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Hard to ignore

"Hard to ignore" Continued...

It seems inarguable though that Paul may have an organizational advantage among the top three, since Romney's campaign was late to commit to the state and Gingrich only recently found his financial footing and rehired a couple of veteran Iowa campaigners. Dropping by Paul's combined state/Polk County office in Ankeny in December, I found 10 younger adults at work there. And as Wallace pointed out, Paul's backers have an enthusiasm level that makes them highly likely to show up on caucus night.

Supporters are as likely to refer to their candidate as "Dr. Paul" as they are "Congressman Paul." He showed up in Boone with a SUV and a white minivan, instead of the decorated bus that other campaigns have chosen. Unassuming in demeanor, he has been combative throughout on his deep policy differences with the rest of the GOP field. In debates in the summer and early fall, before Paul's Iowa poll numbers changed the focus, he was often positioned near the outward edges of the row of eight candidates. Paul and Rick Santorum, a hawk on foreign and defense policy, tangled several times while the then-frontrunners focused on each other.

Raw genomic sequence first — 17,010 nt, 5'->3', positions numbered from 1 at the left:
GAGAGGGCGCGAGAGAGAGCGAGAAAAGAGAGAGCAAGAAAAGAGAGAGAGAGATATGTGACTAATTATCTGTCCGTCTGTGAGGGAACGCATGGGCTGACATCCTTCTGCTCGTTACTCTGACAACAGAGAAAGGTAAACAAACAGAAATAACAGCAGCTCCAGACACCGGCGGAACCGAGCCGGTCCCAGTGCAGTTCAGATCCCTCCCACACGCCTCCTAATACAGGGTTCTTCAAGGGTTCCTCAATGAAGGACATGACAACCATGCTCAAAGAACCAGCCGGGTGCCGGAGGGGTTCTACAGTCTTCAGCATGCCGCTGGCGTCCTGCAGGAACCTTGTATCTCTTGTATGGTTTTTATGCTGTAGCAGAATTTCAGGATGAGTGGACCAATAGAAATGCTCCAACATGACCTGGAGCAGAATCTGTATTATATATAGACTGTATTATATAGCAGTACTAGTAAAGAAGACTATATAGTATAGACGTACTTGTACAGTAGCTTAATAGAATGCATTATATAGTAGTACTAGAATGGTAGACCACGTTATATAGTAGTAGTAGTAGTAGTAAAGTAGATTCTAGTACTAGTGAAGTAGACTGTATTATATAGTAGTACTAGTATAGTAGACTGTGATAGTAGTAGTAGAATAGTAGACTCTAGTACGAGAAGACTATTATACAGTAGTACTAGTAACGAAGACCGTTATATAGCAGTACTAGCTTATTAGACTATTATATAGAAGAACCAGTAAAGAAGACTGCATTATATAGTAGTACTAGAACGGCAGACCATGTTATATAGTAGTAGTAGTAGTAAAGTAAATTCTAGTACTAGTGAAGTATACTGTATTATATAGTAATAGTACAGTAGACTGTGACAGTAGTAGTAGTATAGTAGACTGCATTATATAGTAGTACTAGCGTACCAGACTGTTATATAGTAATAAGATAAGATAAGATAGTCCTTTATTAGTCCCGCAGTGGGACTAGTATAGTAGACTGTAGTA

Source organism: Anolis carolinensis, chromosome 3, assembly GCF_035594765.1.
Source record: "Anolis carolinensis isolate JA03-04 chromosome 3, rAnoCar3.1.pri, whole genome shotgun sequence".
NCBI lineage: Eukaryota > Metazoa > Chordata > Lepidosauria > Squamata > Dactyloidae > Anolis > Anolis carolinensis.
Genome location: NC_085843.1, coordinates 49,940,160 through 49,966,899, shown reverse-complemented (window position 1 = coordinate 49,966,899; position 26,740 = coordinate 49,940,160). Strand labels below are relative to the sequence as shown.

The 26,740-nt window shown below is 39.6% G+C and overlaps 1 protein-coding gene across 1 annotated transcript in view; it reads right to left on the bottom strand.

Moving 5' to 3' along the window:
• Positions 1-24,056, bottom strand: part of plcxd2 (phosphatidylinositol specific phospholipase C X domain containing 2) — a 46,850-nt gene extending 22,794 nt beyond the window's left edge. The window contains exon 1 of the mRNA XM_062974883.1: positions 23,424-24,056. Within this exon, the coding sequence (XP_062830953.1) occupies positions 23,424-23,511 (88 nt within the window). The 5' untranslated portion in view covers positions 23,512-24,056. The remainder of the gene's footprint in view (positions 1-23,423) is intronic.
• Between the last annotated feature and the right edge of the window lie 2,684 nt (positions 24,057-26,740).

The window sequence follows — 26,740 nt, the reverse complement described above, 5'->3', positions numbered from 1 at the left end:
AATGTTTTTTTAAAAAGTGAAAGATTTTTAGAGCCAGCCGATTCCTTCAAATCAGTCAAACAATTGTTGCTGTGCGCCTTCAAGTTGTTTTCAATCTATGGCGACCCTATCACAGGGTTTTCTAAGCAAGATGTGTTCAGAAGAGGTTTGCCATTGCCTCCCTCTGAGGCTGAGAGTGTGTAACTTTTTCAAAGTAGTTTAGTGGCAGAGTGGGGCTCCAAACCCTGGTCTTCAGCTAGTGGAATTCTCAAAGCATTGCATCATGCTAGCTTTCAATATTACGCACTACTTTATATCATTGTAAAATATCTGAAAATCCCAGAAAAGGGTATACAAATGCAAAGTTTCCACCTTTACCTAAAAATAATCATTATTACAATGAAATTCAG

Now finally part of the discussion, Paul has entered the ad war that is rapidly heating up on Iowa's airwaves, with a message calling for deep spending cuts and touting the authenticity of his record, while another blasts the "serial hypocrisy" of the front-running Gingrich.

Stepping to the podium in Boone, David Fischer told the Iowa audience they have a chance to vault Paul into contention in other states: "Let's help Ron Paul magnify this message for Americans to hear."

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